Set List Bonus: 2013 Rock The Bells

  • Kendrick Lamar performs at Rock the Bells on Sept. 7 in San Bernardino, Calif.
    Photo: The Recording Academy

Welcome to The Set List. Here you'll find the latest concert recaps for many of your favorite, or maybe not so favorite, artists. Our bloggers will do their best to provide you with every detail of the show, from which songs were on the set list to what the artist was wearing to which out-of-control fan made a scene. Hey, it'll be like you were there. And if you like what you read, we'll even let you know where you can catch the artist on tour. Feel free to drop us a comment and let us know your concert experience. Oh, and rock on.

By Lindsay Gabler
San Bernardino, Calif.

The best way to describe Rock the Bells is hip-hop summer camp. The festival's lineup included hip-hop legends, veterans and newcomers alike performing across three stages, providing a nonstop trip through hip-hop history. This year marked the 10th anniversary of the festival, which kicked off a four-city tour at the San Manuel Amphitheater in San Bernardino, Calif. on September 7–8. Despite the 100-degree weather, fans enjoyed every minute of the experience.

As I arrived on day one, I headed to the HipHop DX stage to catch Earl Sweatshirt, a member of the Los Angeles-based collective Odd Future, which was clear from the fans who sported Odd Future socks, T-shirts and the group's signature bucket hat. GRAMMY-nominated rapper Pusha T delivered a high energy set at the Fools Gold stage, pleasing fans by performing some of his biggest hits, including his verse on Kanye West's "Runaway." The sun was setting as fans flocked to find a seat at the main stage in anticipation of GRAMMY winners Bone Thugs-N-Harmony. However, it was late rapper Eazy-E's virtual performance during Bone Thug's set that had everyone on their feet. Taking a page out of the 2012 Tupac Coachella hologram book, Eazy-E — or the virtual Eazy-E — performed three songs, including N.W.A. classics "Straight Outta Compton" and "Boyz-N-The-Hood." While the hologram came and went pretty quickly, for a moment, we were able to pay tribute to one of rap's biggest icons.

Next up was arguably the most talked about rapper of the moment: Kendrick Lamar and his rising Black Hippy collective. When Kendrick hit the stage, the roar of the crowd was at a high as Southern California welcomed home the new self-proclaimed King of the West Coast. GRAMMY winner Kid Cudi closed day one with a bang, emerging from a large volcano onstage.

Heading into day two, I wasn't sure if I could endure another day in the heat. As I watched local rap icons Dilated Peoples from the main stage, beads of sweat ran down my forehead. But I grabbed a strawberry lemonade and was back in business for round two. New Yorkers Joey Bada$$ and A$AP Rocky were two newcomers who proved they have the chops to continue making a name for themselves. Both artists performed to packed crowds as fans shouted along to every word. Veteran West Coast legends Too $hort and E-40 joined forces, proving that party anthems are timeless. $hort's "Gettin' It" was a welcomed treat as the sun went down.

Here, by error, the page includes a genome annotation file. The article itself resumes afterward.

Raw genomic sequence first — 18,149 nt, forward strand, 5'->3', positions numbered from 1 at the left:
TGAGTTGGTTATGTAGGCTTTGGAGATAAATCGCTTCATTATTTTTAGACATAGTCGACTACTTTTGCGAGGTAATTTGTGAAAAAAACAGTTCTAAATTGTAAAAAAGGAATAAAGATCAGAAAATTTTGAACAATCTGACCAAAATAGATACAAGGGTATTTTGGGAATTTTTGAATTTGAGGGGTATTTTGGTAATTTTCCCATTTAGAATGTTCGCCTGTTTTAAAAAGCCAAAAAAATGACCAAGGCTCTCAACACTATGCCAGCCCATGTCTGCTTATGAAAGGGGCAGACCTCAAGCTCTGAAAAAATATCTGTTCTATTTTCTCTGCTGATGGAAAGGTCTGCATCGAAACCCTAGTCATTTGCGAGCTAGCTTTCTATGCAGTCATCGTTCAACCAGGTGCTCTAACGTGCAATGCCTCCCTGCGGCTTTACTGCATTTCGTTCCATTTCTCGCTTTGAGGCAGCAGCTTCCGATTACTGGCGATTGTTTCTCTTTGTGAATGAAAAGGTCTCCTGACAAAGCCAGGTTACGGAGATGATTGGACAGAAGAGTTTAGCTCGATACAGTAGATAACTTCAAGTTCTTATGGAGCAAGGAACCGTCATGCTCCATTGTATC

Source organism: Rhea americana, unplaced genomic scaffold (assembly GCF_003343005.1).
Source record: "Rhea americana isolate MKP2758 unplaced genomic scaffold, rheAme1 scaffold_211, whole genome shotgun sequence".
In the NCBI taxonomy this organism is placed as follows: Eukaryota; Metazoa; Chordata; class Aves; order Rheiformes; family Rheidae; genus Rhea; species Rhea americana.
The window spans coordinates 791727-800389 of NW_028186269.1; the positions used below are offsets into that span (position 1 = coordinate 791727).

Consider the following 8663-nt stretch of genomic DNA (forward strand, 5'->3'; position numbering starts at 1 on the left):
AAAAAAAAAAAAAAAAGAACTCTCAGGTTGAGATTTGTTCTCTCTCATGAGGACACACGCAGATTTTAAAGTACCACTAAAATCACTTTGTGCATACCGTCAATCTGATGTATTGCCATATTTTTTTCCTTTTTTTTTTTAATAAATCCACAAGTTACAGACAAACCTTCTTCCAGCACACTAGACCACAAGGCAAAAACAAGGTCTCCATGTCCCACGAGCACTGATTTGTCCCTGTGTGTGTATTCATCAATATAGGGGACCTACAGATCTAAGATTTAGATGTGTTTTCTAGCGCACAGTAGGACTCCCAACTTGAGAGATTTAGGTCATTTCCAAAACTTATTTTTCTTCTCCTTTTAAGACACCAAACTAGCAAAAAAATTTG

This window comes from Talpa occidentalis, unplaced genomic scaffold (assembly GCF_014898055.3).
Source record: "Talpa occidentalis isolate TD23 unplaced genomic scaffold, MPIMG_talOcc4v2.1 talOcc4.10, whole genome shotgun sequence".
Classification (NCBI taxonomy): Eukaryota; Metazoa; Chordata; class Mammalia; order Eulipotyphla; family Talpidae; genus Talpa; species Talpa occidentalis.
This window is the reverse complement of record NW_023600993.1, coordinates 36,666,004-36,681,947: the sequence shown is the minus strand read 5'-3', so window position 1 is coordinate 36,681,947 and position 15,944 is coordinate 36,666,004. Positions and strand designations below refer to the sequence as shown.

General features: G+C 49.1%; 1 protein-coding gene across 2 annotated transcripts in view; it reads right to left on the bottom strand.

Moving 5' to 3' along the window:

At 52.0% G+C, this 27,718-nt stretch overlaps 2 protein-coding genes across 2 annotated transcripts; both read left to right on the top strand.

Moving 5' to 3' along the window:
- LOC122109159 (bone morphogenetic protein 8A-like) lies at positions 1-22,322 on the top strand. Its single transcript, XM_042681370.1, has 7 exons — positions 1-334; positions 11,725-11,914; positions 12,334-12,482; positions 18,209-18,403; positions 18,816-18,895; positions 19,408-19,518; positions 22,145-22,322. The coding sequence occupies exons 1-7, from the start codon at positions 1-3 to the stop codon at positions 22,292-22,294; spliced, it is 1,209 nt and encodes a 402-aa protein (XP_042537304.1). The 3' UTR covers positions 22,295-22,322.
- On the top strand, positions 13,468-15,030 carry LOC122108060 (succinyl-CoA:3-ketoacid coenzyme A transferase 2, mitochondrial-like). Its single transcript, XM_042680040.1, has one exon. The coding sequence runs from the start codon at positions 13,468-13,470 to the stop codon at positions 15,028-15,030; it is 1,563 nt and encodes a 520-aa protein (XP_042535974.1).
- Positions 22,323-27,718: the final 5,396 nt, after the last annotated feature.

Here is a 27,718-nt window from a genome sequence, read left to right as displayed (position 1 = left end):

However, fans were really buzzing to see GRAMMY-nominated rapper J. Cole. The main stage was packed as J. Cole emerged shouting, "It's a little bit darker this time around" — a nod to his evening slot on the bill, which reflected his quick rise in the hip-hop game.  J. Cole's set closed with a sing-a-long to his latest hit with Miguel, "Power Trip."

Headlining hip-hop legends Wu-Tang Clan came next. Many fans were waiting all weekend to see the group, who previously served as the festival's inaugural headliners 10 years ago. Wu-Tang played fan-favorites "C.R.E.A.M." and "Wu-Tang Clan Ain't Nuthing Ta F' Wit," but it was a second hologram performance —  this time of the late Wu-Tang member Ol' Dirty Bastard — that incited the most interest. Similar to Eazy-E, ODB performed three songs before the group's set came to a close.

Looking around all weekend, it was incredible to see how far hip-hop culture has come since the festival launched in 2004. I couldn't help but think of the words of Notorious B.I.G.: "You never thought that hip-hop would take it this far."

To catch the Rock the Bells festival in a city near you, click here

(Lindsay Gabler is the Social Media Specialist for The Recording Academy. In 2012 Gabler ranked in Billboard's Twitter 140, a listing of the 140 must-follow Twitter accounts in the music industry. Follow her @lndsygblr.)

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